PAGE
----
Businesses invest lots of human and capital resources into marketing, asset purchases and outreach. Their goal, of course, is to generate the best return on every dollar spent, every hour worked and every keystroke made.
Return on investment, or ROI, measures how much money or other tangible benefits the business makes on every investment.
For example, if a business invests in a modern computer system to expand its reach and improve its service to Internet shoppers, the return on investment would measure how many new customers it gained and how much these newcomers spent. These gains would be analyzed in relation to the amount of the investment.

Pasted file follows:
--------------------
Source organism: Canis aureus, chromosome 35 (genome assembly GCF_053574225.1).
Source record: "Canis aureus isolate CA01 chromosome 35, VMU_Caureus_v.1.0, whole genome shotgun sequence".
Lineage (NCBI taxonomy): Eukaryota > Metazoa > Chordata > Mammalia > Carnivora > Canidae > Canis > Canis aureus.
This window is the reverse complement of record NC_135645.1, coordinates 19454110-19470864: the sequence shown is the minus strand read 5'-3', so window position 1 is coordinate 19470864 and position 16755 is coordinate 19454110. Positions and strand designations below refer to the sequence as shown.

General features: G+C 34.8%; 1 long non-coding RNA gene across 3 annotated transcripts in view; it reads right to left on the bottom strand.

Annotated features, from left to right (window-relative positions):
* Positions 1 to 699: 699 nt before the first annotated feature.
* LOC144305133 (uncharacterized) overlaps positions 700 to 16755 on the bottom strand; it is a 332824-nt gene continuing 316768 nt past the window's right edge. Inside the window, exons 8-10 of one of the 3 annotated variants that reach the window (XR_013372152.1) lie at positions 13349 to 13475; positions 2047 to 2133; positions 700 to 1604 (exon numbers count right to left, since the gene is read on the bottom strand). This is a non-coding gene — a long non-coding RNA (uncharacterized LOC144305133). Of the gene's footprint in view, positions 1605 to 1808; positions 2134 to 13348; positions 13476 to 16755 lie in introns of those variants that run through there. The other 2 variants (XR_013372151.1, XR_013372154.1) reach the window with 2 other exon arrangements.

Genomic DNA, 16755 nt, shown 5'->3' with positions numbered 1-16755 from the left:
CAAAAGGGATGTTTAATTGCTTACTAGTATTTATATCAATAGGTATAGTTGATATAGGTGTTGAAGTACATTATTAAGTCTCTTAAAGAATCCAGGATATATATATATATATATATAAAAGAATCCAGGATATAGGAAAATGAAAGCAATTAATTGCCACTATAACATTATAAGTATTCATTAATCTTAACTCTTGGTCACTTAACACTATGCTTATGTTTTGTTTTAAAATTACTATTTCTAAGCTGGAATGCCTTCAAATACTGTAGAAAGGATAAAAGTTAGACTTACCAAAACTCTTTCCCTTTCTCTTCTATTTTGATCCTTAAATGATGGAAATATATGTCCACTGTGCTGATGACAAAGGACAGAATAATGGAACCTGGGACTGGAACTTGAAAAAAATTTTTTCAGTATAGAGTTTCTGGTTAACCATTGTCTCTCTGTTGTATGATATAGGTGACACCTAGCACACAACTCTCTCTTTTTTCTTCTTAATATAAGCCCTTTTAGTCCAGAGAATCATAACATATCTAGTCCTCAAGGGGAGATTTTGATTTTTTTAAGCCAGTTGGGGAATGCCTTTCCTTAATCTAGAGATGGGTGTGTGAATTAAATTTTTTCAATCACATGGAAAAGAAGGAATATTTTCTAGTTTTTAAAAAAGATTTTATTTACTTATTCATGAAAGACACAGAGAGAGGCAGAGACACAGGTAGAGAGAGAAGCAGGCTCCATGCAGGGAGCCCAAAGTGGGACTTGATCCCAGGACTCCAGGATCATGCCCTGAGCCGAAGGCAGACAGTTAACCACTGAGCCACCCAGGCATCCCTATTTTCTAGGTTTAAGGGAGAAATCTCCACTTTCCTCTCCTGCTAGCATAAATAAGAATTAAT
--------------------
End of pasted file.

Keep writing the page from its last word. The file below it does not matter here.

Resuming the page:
ROI should be considered for every business investment, and various formulas can be used.
To calculate the classic ROI formula, the prospective business investor divides the cost of the investment into the estimated benefit or gain — the returns after costs are subtracted.
The equation, expressed as a percentage, looks like this: Percent ROI = (Gains – Cost) / Cost.
It seems straightforward and simple: A negative number equals a poor ROI, while a positive one suggests a good investment — and the higher the positive number the better the investment potential.